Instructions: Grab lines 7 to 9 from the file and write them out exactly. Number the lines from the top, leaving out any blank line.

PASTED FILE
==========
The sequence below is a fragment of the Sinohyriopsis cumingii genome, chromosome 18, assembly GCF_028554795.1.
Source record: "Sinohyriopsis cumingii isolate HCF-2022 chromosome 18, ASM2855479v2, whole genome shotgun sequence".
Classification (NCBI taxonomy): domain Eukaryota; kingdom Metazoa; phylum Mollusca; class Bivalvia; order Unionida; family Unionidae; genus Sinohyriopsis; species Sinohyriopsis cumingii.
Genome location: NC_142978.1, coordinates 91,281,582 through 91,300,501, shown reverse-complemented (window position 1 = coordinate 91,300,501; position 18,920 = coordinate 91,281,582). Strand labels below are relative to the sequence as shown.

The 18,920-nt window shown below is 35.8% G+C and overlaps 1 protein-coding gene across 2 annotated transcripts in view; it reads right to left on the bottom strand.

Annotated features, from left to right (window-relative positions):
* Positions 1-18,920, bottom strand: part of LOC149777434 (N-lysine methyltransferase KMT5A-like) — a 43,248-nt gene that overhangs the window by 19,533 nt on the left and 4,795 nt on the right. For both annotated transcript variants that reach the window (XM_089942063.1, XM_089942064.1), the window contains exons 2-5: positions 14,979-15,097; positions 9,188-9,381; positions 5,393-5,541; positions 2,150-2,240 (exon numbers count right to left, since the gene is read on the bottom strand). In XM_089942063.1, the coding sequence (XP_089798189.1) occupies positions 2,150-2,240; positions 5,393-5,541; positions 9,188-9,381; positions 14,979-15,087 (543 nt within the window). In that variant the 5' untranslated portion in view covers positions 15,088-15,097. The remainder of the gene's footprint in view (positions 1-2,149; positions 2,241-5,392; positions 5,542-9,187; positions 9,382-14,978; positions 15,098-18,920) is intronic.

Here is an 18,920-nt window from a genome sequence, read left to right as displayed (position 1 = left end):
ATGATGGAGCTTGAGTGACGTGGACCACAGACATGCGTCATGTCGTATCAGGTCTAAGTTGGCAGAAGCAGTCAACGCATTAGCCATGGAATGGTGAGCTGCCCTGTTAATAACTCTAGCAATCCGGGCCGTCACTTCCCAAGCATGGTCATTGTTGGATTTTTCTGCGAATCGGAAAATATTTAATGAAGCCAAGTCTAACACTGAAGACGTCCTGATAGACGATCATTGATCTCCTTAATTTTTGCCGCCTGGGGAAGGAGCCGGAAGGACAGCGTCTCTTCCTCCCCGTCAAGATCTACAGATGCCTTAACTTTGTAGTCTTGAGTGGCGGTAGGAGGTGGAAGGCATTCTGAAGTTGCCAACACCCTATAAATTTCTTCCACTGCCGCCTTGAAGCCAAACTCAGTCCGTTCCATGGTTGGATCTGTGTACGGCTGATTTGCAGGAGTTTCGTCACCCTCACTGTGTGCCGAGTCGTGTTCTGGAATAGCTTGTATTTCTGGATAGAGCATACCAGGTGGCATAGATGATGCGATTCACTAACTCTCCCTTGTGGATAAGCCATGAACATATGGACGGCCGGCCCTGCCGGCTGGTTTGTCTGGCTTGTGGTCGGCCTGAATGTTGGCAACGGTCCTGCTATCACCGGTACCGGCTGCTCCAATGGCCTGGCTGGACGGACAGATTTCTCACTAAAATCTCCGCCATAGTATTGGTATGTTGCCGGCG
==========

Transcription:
* Positions 1-18,920, bottom strand: part of LOC149777434 (N-lysine methyltransferase KMT5A-like) — a 43,248-nt gene that overhangs the window by 19,533 nt on the left and 4,795 nt on the right. For both annotated transcript variants that reach the window (XM_089942063.1, XM_089942064.1), the window contains exons 2-5: positions 14,979-15,097; positions 9,188-9,381; positions 5,393-5,541; positions 2,150-2,240 (exon numbers count right to left, since the gene is read on the bottom strand). In XM_089942063.1, the coding sequence (XP_089798189.1) occupies positions 2,150-2,240; positions 5,393-5,541; positions 9,188-9,381; positions 14,979-15,087 (543 nt within the window). In that variant the 5' untranslated portion in view covers positions 15,088-15,097. The remainder of the gene's footprint in view (positions 1-2,149; positions 2,241-5,392; positions 5,542-9,187; positions 9,382-14,978; positions 15,098-18,920) is intronic.

Here is an 18,920-nt window from a genome sequence, read left to right as displayed (position 1 = left end):
ATGATGGAGCTTGAGTGACGTGGACCACAGACATGCGTCATGTCGTATCAGGTCTAAGTTGGCAGAAGCAGTCAACGCATTAGCCATGGAATGGTGAGCTGCCCTGTTAATAACTCTAGCAATCCGGGCCGTCACTTCCCAAGCATGGTCATTGTTGGATTTTTCTGCGAATCGGAAAATATTTAATGAAGCCAAGTCTAACACTGAAGACGTCCTGATAGACGATCATTGATCTCCTTAATTTTTGCCGCCTGGGGAAGGAGCCGGAAGGACAGCGTCTCTTCCTCCCCGTCAAGATCTACAGATGCCTTAACTTTGTAGTCTTGAGTGGCGGTAGGAGGTGGAAGGCATTCTGAAGTTGCCAACACCCTATAAATTTCTTCCACTGCCGCCTTGAAGCCAAACTCAGTCCGTTCCATGGTTGGATCTGTGTACGGCTGATTTGCAGGAGTTTCGTCACCCTCACTGTGTGCCGAGTCGTGTTCTGGAATAGCTTGTATTTCTGGATAGAGCATACCAGGTGGCATAGATGATGCGATTCACTAACTCTCCCTTGTGGATAAGCCATGAACATATGGACGGCCGGCCCTGCCGGCTGGTTTGTCTGGCTTGTGGTCGGCCTGAATGTTGGCAACGGTCCTGCTATCACCGGTACCGGCTGCTCCAATGGCCTGGCTGGACGGACAGATTTCTCACTAAAATCTCCGCCATAGTATTGGTATGTTGCCGGCG